Walk north to Duane St., turn right and walk inland one block. Duane Park was created out of part of a plot of land whose history is known back to 1636, when it belonged to Annetje jans, a Dutch farmer. The widow of a descendant, Roeloff Jans, married into the Bogardus family. Later the farm was sold to the English governor and then given to the Duke of York, who in turn gave it to Trinity Church. The city bought it in 1795 for a park, paying 5 dollars. On the park is a collection of small late-19C Italianate and Romanesque Revival buildings. There are still a few dairy, butter, egg, and cheese distributors here, housed in small, older buildings, their trucks backed up to the old loading docks, giving a last fleeting suggestion of what this neighborhood was like years ago.
  Return to Greenwich St. and continue north. The large apartment complexes, Independence Plaza, are middle-income housing, possibly the last to be built in Tribeca as the neighborhood gentrifies. The buildings stood nearly empty until federal subsidies made them rentable; now they have a long waiting list.
  In the Shadows of Independence Plaza, on Harrison St., is a row of restored 18C townhouses, known as the Harrison Street Row, formerly on Washington St. but moved around the corner when the college was built on the river in the late 70s. Nos. 25, 37, 39, and 41 were built by John McComb, Jr., architect of City Hall, who lived in one. Harrison St. takes its name from Harrison's Brewery, which stood near the river in pre-Revolutionary days and presumably belonged to one George Harrison, who also had an estate in this area.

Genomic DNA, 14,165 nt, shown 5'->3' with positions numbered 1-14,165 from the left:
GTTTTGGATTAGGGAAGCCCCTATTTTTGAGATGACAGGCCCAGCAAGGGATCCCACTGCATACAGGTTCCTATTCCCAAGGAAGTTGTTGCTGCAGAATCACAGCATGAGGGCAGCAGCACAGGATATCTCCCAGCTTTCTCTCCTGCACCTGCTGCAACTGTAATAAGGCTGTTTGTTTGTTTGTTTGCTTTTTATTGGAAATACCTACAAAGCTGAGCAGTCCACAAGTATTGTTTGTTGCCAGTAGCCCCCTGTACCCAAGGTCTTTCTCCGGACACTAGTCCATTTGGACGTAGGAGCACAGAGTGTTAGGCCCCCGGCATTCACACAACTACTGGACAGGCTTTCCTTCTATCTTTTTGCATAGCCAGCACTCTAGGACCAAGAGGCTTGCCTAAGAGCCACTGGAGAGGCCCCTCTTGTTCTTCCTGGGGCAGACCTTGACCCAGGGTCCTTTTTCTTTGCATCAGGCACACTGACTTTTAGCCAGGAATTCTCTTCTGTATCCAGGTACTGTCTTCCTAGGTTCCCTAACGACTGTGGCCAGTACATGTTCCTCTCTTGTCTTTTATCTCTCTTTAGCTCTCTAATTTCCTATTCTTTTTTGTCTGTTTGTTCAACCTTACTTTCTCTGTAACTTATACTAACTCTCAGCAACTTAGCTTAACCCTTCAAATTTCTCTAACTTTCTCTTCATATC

Continue north on Greenwich St., so called because when New York centered around Wall St. and the Battery it was the high road out of town to Greenwich Village. Many of the industrial buildings along Greenwich St. were formerly occupied by food wholesalers and processors serving the nearby Washington Market, but gradually problems of space and transportation are forcing them out to New Jersey and elsewhere.
  Turn right at Franklin St. Walk a block to Hudson St. The former Powell Building (1892; Carrere & Hastings), at 105 Hudson St., is a Renaissance Revival building in brick and terracotta which was enlarged four stories up and 25 feet north in 1905.